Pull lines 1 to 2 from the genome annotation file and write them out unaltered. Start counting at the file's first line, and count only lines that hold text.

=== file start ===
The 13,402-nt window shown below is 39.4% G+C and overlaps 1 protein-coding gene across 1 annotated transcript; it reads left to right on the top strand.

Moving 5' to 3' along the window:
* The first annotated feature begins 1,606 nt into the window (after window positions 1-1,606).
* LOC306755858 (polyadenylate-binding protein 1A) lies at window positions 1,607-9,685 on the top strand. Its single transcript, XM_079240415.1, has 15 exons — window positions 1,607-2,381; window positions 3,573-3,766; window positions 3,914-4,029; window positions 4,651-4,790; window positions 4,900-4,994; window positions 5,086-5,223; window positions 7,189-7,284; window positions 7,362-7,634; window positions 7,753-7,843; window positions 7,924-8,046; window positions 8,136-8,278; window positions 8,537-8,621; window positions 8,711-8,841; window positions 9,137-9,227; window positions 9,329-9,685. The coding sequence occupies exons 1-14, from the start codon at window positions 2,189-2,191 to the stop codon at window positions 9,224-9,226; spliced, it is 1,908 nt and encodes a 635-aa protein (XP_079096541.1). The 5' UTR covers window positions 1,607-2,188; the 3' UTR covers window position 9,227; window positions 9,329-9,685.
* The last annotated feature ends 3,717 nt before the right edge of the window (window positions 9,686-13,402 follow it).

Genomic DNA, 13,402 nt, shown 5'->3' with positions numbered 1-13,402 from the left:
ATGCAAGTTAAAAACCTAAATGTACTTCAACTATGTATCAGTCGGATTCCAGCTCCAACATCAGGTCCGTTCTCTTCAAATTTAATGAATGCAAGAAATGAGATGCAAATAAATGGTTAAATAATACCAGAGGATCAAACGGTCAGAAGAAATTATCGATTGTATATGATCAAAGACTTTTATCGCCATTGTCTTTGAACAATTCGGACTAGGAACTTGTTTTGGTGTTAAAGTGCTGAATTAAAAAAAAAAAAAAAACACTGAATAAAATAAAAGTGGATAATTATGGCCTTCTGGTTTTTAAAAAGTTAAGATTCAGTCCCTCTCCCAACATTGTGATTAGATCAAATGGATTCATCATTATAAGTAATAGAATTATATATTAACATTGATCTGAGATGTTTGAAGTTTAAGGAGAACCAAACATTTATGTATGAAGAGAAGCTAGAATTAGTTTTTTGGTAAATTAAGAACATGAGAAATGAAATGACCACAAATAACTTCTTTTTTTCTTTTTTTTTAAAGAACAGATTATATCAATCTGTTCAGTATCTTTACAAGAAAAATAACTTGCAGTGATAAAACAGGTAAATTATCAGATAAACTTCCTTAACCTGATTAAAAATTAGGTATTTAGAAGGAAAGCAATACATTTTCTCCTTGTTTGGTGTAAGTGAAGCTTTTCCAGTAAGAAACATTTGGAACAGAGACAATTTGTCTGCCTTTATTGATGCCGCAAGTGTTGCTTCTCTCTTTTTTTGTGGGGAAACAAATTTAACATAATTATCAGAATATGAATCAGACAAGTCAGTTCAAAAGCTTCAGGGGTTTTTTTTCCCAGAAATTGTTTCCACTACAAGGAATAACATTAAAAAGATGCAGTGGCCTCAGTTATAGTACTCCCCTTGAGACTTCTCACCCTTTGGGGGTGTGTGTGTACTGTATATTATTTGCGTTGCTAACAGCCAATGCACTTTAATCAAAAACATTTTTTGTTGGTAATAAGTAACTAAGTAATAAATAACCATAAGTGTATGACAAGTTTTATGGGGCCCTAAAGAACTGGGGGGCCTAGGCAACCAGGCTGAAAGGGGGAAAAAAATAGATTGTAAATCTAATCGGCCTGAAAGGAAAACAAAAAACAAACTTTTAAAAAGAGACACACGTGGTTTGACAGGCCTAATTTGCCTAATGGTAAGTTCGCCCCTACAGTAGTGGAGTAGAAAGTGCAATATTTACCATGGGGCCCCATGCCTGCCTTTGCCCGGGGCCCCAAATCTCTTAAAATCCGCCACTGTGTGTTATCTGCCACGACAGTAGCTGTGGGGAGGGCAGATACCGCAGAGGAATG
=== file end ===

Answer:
The 13,402-nt window shown below is 39.4% G+C and overlaps 1 protein-coding gene across 1 annotated transcript; it reads left to right on the top strand.

Moving 5' to 3' along the window: